On a challenge being brought the court shall grant decree of reduction or for such restoration of property to the debtor’s estate or other redress as may be appropriate, but the court shall not grant such a decree if the person seeking to uphold the alienation establishes:
which having regard to all the circumstances, it was reasonable for the debtor to make, without prejudice to any right acquired in good faith and for value from or through the transferee in the alienation.
An unfair preference by a debtor is subject to statutory challenge. The challenge may be by a creditor who is a creditor by virtue of a debt incurred on or before the date of insolvency, the granting of the protected trust deed, or the debtor’s death. There may also be a challenge by the trustee, the trustee acting under a protected trust deed, or a judicial factor. The transaction must have had the effect of creating a preference in favour of a creditor to the prejudice of the general body of creditors, being a preference created not earlier than: 6 months before the insolvency, the granting by the debtor of a trust deed which has become a protected trust deed, or the debtor’s death where within 12 months after death the estate has been made insolvent or a judicial factor has been appointed. However a transaction shall not be challengeable where it was in the ordinary course of trade or business, a payment in cash for a debt which when it was paid had become payable (unless the transaction was collusive with the purpose of prejudicing the general body of creditors), a transaction whereby the parties undertook reciprocal obligations (whether the performance by the parties of their respective obligations occurs at the same time or at different times) unless the transaction was collusive, or the granting of a mandate by a debtor authorising an arrestee to pay over the arrested funds or part thereof to the arrester where there has been a decree for payment or a warrant for summary diligence and the decree or warrant has been preceded by an arrestment on the dependence of the action or followed by an arrestment in execution. On a challenge being brought, the court, if satisfied, shall grant decree of reduction or for such restoration of property to the debtor’s estate or other redress as may be appropriate, provided that this shall be without prejudice to any right acquired in good faith and for value from or through the creditor in whose favour the preference was created.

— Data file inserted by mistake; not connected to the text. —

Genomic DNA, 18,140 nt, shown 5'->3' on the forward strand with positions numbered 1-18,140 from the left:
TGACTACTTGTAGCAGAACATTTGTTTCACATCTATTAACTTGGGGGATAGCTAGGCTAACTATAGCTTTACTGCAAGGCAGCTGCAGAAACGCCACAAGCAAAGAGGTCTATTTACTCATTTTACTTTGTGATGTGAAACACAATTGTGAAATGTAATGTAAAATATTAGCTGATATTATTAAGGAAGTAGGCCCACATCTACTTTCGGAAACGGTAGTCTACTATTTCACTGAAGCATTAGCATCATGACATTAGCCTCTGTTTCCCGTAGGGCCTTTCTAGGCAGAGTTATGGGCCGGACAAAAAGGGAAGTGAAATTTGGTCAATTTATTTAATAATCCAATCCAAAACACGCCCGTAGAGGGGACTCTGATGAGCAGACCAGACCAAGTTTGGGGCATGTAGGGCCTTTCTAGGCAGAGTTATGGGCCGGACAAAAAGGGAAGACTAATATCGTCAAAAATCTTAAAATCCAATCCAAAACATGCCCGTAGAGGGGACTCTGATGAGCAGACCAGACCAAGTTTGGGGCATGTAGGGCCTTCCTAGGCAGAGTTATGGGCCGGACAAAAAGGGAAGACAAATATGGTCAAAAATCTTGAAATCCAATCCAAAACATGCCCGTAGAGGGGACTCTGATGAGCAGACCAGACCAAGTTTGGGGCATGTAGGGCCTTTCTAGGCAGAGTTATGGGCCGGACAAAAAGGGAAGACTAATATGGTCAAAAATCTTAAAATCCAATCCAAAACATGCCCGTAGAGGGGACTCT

In corporate insolvency, if the company has preferred a particular creditor in the approach to formal insolvency, or they had entered a transaction at an undervalue, then an office-holder may pursue the recipient. On application of the office-holder in a liquidation or administration, a court may reverse either type of transaction and order that the recipient restore the position to what it would have been if the transaction had not taken place.
Claims to reverse preference payments must relate to transactions which occurred in the 6 months prior to appointment of the administrator or commencement of the winding-up, or 2 years in the case of a preference payment made to an associate.
Claims to reverse transactions at undervalue must relate to transactions made in the 2 years prior to those events.
An office-holder in administration, liquidation or a voluntary arrangement may apply to the court for an order reversing a transaction which defrauded creditors. Such an application may also be made by a victim of the transaction, with the leave of the court.
In administration and liquidation proceedings the office-holder may also take reparation action against any director of the company involved in trading with knowledge of insolvency which caused further losses to creditors, fraudulent trading, or misfeasance.
In a case where a petition for winding-up is presented to the court, any dispositions of property made after presentation of the petition are void unless the court orders otherwise.